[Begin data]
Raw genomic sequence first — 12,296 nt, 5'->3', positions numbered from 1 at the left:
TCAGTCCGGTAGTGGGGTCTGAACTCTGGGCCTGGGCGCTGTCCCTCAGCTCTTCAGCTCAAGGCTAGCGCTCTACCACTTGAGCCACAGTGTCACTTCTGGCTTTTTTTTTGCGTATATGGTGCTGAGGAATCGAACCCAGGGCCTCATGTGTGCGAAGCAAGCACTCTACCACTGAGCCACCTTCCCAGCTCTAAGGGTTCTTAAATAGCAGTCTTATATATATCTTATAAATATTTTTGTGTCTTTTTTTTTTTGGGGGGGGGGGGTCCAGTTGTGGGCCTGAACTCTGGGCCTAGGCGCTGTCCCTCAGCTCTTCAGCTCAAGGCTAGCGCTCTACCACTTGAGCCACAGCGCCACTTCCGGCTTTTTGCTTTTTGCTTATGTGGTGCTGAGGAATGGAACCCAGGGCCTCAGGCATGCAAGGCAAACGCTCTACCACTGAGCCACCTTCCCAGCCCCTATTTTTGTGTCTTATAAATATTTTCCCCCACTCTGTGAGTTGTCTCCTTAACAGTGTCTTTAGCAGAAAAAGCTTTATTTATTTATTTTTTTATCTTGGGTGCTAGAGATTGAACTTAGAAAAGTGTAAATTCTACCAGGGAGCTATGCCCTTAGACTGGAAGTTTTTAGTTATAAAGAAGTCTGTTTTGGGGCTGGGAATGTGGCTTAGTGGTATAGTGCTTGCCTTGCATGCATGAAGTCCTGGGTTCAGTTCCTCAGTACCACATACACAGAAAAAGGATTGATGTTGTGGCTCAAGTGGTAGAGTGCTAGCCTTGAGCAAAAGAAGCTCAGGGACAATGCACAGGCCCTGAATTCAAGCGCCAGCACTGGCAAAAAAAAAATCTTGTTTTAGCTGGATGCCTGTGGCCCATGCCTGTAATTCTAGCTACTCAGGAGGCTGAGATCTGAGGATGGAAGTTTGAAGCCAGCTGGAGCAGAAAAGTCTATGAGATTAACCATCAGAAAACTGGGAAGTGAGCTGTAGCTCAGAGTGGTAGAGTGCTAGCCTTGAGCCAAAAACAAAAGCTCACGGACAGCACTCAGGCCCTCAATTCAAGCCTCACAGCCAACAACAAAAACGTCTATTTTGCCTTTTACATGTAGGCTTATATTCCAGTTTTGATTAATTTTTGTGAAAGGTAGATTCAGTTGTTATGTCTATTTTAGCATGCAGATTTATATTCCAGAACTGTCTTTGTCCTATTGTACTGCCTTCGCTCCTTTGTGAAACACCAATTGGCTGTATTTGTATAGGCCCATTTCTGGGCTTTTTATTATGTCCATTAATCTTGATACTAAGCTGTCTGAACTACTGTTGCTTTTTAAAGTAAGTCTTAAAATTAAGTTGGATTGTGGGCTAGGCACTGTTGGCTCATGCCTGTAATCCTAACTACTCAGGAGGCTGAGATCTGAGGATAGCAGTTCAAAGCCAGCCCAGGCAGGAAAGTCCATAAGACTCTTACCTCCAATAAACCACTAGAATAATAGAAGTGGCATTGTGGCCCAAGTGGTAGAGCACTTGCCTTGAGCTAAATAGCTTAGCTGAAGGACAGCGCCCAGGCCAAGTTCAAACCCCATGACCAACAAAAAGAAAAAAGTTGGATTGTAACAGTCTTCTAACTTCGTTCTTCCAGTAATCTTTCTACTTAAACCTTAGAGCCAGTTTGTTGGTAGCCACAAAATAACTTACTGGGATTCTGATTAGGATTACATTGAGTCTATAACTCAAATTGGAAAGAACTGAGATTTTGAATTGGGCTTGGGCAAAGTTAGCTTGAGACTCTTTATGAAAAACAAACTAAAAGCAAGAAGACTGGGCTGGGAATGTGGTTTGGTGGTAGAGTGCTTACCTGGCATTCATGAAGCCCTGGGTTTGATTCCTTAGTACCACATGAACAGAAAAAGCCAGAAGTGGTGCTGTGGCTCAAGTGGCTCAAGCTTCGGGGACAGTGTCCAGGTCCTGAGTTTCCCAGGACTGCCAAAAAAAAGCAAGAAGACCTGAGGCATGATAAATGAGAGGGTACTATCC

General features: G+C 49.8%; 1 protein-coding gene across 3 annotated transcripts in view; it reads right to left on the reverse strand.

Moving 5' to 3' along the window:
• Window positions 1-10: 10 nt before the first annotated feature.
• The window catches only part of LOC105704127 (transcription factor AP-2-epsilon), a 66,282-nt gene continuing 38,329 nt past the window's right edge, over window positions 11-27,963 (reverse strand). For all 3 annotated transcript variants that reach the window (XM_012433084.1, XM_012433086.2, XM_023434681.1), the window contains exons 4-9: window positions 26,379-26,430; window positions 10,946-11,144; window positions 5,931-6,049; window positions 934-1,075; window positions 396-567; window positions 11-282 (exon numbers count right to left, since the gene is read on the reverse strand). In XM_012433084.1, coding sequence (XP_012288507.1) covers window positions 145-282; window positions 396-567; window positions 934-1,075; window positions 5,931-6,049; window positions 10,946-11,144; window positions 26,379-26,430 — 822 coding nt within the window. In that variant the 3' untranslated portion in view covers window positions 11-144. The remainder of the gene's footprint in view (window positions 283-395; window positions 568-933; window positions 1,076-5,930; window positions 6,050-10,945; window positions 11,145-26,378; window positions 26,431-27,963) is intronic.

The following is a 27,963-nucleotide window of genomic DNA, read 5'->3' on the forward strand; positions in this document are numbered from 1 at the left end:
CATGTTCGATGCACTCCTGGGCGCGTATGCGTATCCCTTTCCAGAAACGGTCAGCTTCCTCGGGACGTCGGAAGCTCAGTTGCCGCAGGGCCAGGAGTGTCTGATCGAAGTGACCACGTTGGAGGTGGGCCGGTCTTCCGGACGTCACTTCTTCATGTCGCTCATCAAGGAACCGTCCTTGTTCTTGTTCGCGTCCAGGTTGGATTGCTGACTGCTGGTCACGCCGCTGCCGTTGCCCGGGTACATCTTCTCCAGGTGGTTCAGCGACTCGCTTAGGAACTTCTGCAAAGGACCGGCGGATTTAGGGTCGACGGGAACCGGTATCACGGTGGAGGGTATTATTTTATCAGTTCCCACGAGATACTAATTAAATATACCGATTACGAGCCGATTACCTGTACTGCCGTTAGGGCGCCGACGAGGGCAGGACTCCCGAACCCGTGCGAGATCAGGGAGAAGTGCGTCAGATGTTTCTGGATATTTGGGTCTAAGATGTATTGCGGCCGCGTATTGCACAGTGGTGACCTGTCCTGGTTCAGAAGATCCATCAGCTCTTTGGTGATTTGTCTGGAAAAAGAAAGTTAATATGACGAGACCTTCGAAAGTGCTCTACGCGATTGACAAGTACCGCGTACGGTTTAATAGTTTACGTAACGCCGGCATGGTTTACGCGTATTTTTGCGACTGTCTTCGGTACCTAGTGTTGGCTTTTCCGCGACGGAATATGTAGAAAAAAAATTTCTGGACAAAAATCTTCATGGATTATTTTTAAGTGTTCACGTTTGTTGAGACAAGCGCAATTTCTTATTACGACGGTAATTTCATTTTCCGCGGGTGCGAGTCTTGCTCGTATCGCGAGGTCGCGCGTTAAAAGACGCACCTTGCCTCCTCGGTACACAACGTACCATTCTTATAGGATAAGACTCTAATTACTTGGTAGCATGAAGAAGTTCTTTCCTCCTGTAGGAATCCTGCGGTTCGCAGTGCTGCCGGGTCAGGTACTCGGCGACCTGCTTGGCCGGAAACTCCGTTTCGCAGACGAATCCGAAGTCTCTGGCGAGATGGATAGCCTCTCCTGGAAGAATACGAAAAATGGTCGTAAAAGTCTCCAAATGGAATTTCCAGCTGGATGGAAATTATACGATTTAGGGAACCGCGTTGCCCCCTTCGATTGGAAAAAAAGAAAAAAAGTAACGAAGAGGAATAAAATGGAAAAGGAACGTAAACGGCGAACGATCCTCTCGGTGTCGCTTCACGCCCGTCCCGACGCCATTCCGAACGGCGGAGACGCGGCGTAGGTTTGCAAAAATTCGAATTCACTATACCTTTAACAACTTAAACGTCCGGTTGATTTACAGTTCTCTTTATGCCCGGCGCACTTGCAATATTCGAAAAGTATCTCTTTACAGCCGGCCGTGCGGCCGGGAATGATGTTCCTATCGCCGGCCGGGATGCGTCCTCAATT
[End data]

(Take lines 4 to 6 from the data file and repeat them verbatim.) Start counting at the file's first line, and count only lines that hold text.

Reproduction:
Moving 5' to 3' along the window:
• Window positions 1-10: 10 nt before the first annotated feature.
• The window catches only part of LOC105704127 (transcription factor AP-2-epsilon), a 66,282-nt gene continuing 38,329 nt past the window's right edge, over window positions 11-27,963 (reverse strand). For all 3 annotated transcript variants that reach the window (XM_012433084.1, XM_012433086.2, XM_023434681.1), the window contains exons 4-9: window positions 26,379-26,430; window positions 10,946-11,144; window positions 5,931-6,049; window positions 934-1,075; window positions 396-567; window positions 11-282 (exon numbers count right to left, since the gene is read on the reverse strand). In XM_012433084.1, coding sequence (XP_012288507.1) covers window positions 145-282; window positions 396-567; window positions 934-1,075; window positions 5,931-6,049; window positions 10,946-11,144; window positions 26,379-26,430 — 822 coding nt within the window. In that variant the 3' untranslated portion in view covers window positions 11-144. The remainder of the gene's footprint in view (window positions 283-395; window positions 568-933; window positions 1,076-5,930; window positions 6,050-10,945; window positions 11,145-26,378; window positions 26,431-27,963) is intronic.